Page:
I'll start with the president!

Last July 3, I had my J-1 visa interview for my Hubert Humphrey-Fulbright Fellowship Program. I arrived at the US Embassy just past 6 AM, medyo marami na ring tao, at iilang mga fixers sa labas! Madali lang, kahit sa entrance. One can easily notice that Fulbrighters are given special assistance. The Embassy staff were already alerted of our names and appointment. I got into the pre-screening at the pavilion, no sweat likewise. The officer by the window checked all my documents, and facilitated my next steps. Good there was no problem with my DS 2019, 156, 157 and 158 though I prepared several photocopies to be sure. Then I got to Window 12 (non-immigrant section), no sweat. The officer was very courteous. Sans the waiting and queuing, I finished all my preliminary transactions in just about 10-15 minutes. Then I was asked to just sit and wait. Mas matagal pa ang antayan; matagal dumating ang staff assigned for finger scanning. Matagal din dumating ang interviewer. My call time was supposed to be 7:30 AM. Before 7, I finished all my preliminaries, had my fingers scanned by about 8:30, asked to wait again, and had my interview just past 9 AM, and left the Embassy just before 9:30 AM. Not bad!

My name was called at Window 11, the consular officer was an American lady I met during our Fulbright fellowship dinner. The interview went fine. We had the usual queries about my purpose in going to the US, where I will be assigned, what I will study, etc etc. Then the consul asked me what I'm doing here in the Philippines, and when she learned that I'm into anticorruption work, she interestingly asked so many questions about corruption in the country. She asked about the Ehem program of the Jesuits, and likewise inquired about the Ehem sensitivity seminars.

So the interview became a discussion on the issue of corruption. She also shared her experience about her son's recent visit in the Philippines, and the son commented on why there's so much corruption in the country and why people ask money in his transactions (maybe referring to rent-seeking and lagayan). Maybe in exasperation, she asked how and where do we start curbing corruption in the country, whew!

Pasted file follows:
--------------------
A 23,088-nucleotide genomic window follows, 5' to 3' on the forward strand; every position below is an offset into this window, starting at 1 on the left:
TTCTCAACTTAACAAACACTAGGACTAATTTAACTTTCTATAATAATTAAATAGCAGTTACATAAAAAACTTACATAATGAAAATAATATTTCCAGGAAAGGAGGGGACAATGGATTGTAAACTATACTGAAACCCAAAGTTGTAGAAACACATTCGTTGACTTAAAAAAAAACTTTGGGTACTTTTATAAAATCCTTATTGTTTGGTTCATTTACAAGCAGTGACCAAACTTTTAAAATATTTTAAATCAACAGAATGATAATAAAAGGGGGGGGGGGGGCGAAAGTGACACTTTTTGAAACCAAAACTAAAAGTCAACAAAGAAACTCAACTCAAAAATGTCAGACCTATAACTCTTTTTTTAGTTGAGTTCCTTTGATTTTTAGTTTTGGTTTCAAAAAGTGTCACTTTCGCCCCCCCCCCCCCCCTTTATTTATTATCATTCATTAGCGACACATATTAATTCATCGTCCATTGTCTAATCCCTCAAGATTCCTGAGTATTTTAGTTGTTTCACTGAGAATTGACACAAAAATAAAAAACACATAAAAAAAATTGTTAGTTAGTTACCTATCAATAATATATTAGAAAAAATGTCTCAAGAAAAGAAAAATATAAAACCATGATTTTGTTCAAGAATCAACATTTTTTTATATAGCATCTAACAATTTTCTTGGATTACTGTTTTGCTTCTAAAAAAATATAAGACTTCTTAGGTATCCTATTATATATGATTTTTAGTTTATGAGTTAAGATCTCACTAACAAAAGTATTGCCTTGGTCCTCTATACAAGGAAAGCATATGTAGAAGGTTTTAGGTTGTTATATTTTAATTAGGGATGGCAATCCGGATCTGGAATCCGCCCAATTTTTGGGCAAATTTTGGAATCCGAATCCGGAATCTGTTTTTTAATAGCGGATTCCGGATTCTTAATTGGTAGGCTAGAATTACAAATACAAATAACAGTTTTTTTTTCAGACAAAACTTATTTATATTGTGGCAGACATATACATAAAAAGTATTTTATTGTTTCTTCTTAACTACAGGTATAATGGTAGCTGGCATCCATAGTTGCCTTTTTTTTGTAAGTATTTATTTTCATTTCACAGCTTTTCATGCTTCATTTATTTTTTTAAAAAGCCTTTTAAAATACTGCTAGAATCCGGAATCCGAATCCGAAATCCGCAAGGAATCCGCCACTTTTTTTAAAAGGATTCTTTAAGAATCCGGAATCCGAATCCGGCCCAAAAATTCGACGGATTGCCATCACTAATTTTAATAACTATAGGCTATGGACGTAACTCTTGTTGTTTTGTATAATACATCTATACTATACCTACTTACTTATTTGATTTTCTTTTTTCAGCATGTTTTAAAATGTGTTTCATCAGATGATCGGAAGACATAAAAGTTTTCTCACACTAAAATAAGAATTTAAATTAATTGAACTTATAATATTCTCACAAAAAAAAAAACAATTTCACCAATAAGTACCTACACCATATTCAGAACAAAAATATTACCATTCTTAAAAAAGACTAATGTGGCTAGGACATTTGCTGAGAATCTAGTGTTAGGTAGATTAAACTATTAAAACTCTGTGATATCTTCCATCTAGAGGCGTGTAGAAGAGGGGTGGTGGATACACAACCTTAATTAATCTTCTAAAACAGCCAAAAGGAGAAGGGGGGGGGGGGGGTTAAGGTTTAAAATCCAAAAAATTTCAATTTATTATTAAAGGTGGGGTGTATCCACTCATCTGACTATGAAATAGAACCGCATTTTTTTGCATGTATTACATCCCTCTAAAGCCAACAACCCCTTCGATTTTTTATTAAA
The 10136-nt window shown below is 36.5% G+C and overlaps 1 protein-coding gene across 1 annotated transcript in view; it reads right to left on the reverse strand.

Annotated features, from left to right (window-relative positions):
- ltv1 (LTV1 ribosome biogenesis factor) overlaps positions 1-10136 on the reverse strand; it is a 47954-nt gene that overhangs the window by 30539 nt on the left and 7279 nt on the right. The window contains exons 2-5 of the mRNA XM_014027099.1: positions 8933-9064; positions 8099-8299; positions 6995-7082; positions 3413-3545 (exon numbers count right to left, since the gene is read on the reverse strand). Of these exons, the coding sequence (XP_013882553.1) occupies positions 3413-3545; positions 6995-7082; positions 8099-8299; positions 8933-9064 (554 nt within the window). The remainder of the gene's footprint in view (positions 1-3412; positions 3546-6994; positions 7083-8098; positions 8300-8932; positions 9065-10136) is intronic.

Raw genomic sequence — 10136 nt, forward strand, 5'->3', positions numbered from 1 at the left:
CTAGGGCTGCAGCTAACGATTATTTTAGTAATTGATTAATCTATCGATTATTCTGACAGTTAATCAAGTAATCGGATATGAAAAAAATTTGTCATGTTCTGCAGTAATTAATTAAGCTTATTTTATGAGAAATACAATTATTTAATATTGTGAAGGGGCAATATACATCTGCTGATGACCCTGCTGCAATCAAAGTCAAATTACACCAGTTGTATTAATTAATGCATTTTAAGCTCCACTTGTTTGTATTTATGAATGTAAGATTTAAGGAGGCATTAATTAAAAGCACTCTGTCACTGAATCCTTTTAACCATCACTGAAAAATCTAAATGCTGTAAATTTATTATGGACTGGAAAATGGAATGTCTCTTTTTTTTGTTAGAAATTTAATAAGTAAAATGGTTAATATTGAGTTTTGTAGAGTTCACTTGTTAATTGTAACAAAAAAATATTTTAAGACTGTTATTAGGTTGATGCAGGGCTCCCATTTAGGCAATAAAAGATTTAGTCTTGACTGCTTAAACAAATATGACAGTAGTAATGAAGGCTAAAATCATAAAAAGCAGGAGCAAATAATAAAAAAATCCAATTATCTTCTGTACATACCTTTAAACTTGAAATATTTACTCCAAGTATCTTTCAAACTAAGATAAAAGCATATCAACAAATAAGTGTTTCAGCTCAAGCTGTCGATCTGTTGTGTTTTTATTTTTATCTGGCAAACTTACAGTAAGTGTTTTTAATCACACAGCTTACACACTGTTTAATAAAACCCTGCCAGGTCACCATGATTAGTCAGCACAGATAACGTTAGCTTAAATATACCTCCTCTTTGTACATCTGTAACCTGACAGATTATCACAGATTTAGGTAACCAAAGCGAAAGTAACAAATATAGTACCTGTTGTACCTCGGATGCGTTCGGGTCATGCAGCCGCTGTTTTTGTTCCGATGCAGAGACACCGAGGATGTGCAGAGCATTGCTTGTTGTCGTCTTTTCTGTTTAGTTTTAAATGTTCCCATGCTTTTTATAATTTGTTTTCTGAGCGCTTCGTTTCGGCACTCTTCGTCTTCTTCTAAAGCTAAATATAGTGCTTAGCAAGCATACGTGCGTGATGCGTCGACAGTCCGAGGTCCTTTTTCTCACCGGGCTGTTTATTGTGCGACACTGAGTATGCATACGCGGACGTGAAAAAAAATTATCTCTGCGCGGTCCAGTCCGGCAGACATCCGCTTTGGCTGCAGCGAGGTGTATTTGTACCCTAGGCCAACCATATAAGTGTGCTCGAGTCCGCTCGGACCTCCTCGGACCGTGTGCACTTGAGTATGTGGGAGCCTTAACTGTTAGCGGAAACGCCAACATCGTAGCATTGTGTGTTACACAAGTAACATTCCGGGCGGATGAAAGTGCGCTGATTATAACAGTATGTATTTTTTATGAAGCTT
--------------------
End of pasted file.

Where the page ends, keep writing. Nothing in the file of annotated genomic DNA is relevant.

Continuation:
So politely and profoundly, I responded by saying that there's a lot to do in the area of systems reforms, of course we need to continue working on people's values and ethics, the need to reform the elections and the judiciary, review the power of political appointments, enhance monitoring and oversight functions, increase transparency in ODA spending (foreign-funded projects), the need to depoliticize the police and the military, work on the education curriculum, seriously implement antigraft laws, involve more the civil society organizations, and the need to get good people elected into office, etc, etc, etc.

But there are so many of these initiatives, where should we start?, the consul pressed. I said maybe all this boils down to political will. How is that? How do we begin on that? Maybe we need to get our government officials to behave! But who will do that? How will that be brought to happen? I was compelled to really reflect. After some pause, I declared that maybe I'll start with the president of the Philippines!

That struck me, but yes I'll start with the president, whoever the person is!

I believe the presidency is the first step in curbing corruption in the country! With the vast powers and influence bestowed upon the presidency, the president can create big ripples and waves that will percolate down the line in the entire bureaucracy! Imagine, a Philippine president can appoint people to about 10,000 positions in the government! Imagine the extent of influence exerted by the president over Congress. One can even imagine the influence peddled by family members and friends who are close to the president. This could be Machiavellian pragmatism, but Niccolo Machiaveli was correct: "what are we in power for?"

The upcoming 2010 elections is a critical crossroad for the Philippines! The newly elected president will chart the future of the country, and set the directions of many lives and institutions of the land. If the new president really wants it, we will be able to effectively curb corruption in the Philippines. Ashleigh Brilliant was very categorical: "we either want less corruption or more chance to participate in it!"

I pose this to the incumbent, and to all the presidents past and future!

It is all about leadership! It is all about ascendancy!
It is all about sincerity! It is all about credibility!
It is all about being a role-model for the citizens of this country!

Yes, I will start with the president!
(photo courtesy of Inquirer.net)